First, it’s important to realize that no system of government can guarantee that any particular policy gets passed. Nor can we guarantee that the “right” people will come to power.

But a Strong Mayor system lets us actually try policies and see if they work. In the long run, better policies will eventually win out.

To demonstrate, I’ll use my particular policy, liberalizing land-use regulation, and the worst-case scenario for that policy, Kathie Tovo as a strong Mayor. Here’s I think what would happen.

Kathie Tovo runs on neighborhood-preservationist policies - keep neighborhoods as they are and try to solve our housing affordability crisis by demanding that new projects have an unattainable level of affordable housing. Once elected she successfully implements those policies.

So far, it’s not looking good for my liberalized zoning laws. But, and here’s the critical difference with the Council-Manager system, Mayor Tovo will actually be accountable for the results. Of course, I believe the results will be terrible for affordability, and eventually, we’ll vote for a new politician with fresh ideas about land-use, who, again critically, will actually get to try those policies.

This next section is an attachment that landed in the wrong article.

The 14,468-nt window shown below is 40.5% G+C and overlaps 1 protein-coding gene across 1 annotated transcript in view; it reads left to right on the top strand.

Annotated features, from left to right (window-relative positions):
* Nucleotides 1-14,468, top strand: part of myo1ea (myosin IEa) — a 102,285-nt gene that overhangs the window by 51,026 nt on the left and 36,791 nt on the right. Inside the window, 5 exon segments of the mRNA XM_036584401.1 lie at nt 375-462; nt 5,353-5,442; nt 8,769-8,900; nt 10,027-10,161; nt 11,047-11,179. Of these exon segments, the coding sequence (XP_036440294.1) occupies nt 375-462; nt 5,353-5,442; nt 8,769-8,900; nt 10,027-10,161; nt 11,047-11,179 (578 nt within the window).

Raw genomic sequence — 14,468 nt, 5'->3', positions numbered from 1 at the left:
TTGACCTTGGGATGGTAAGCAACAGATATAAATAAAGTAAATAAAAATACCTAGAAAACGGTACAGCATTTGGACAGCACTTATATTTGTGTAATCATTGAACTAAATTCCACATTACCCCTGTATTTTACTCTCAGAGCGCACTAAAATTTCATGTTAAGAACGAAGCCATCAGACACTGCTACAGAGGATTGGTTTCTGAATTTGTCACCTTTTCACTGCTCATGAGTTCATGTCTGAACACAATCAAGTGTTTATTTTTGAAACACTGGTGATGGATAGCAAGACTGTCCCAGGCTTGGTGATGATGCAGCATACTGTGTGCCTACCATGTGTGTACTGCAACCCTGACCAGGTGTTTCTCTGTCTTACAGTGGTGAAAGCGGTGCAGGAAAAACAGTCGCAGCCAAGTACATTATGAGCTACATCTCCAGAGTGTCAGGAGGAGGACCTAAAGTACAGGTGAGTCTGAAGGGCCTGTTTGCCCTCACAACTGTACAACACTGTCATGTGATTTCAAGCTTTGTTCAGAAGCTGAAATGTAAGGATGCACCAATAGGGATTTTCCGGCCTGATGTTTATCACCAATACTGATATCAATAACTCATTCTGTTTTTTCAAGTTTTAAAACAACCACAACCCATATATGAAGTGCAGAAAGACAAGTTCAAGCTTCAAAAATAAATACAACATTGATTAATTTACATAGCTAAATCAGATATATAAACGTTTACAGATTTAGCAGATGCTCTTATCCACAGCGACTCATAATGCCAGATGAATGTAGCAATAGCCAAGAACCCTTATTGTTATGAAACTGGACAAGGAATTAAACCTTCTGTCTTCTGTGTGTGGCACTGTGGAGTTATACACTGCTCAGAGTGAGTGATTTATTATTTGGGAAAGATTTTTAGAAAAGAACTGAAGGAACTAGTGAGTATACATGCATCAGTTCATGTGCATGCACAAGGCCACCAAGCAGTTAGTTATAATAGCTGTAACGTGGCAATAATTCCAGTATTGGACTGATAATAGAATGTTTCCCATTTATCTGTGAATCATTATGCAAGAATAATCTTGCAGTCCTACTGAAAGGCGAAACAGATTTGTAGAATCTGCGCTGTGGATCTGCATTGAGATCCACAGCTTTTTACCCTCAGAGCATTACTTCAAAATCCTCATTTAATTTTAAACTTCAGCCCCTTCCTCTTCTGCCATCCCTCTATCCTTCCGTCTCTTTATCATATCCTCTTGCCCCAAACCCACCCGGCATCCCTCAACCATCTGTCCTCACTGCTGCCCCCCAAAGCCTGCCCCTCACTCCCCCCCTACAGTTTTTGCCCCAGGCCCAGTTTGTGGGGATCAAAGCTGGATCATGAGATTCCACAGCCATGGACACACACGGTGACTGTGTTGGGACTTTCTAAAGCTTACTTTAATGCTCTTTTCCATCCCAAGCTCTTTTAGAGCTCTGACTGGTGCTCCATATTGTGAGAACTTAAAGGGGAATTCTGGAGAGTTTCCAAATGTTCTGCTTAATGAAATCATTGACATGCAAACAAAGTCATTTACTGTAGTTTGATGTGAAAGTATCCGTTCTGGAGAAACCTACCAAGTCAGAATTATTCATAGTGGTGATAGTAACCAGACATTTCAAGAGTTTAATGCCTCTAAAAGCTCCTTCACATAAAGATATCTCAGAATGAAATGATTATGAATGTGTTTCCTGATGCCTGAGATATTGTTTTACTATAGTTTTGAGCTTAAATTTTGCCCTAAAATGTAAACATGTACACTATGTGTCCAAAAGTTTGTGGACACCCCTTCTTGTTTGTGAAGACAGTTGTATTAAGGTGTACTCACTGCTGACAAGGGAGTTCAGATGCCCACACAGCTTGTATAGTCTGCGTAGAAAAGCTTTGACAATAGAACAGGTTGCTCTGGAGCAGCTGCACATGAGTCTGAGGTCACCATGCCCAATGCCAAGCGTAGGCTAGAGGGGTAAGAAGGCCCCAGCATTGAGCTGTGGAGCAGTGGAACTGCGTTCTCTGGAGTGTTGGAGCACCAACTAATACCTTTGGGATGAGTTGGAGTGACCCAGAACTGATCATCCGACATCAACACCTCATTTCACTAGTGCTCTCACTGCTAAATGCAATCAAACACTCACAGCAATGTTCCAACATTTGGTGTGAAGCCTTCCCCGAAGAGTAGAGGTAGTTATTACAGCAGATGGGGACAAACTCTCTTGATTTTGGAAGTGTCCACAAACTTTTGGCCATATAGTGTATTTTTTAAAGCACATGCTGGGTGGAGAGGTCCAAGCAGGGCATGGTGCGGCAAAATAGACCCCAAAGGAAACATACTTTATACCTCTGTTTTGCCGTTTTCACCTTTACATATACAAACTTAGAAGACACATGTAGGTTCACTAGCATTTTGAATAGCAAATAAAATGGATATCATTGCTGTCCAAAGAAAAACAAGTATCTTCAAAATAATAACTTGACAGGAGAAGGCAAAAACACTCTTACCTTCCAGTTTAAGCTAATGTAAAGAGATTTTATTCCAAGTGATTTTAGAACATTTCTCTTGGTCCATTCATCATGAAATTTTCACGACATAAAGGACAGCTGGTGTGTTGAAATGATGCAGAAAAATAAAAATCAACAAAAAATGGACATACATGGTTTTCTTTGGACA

So in the long run, even in the worst-case scenario, I believe a Strong Mayor is better for my policies. Now, of course, a neighborhood-preservationist is going to disagree. But if they’re right, Mayor Tovo’s policies will actually work and they’ll be vindicated.

I know this story sounds naive. I can hear you saying, “really Kevin, you know people don’t actually vote on the basis of policies”. In the short run, that may be true. People vote for politicians because they’re good looking or charismatic or whatever.

But, in the long run, the system doesn’t depend on the politicians we elect. It depends on the ideas that we actually try.

That’s why both urbanists and preservationists (or progressives and conservatives) should be in favor of a Strong Mayor system. Because we all believe that our policies are the right ones, and the system will prove them right.

So, who should be against a Strong Mayor system? Someone who really doesn’t think that the feedback loop I’ve described works. Someone who thinks that regular people are too stupid or too apathetic to effectively judge the results of different policies. Someone who thinks that the only way to get good policies passed is through the back door while people aren’t looking. Such a person isn’t against a Strong Mayor system. They’re against democracy.

If you agree with this post, please consider donating to the campaign for Strong Mayor here.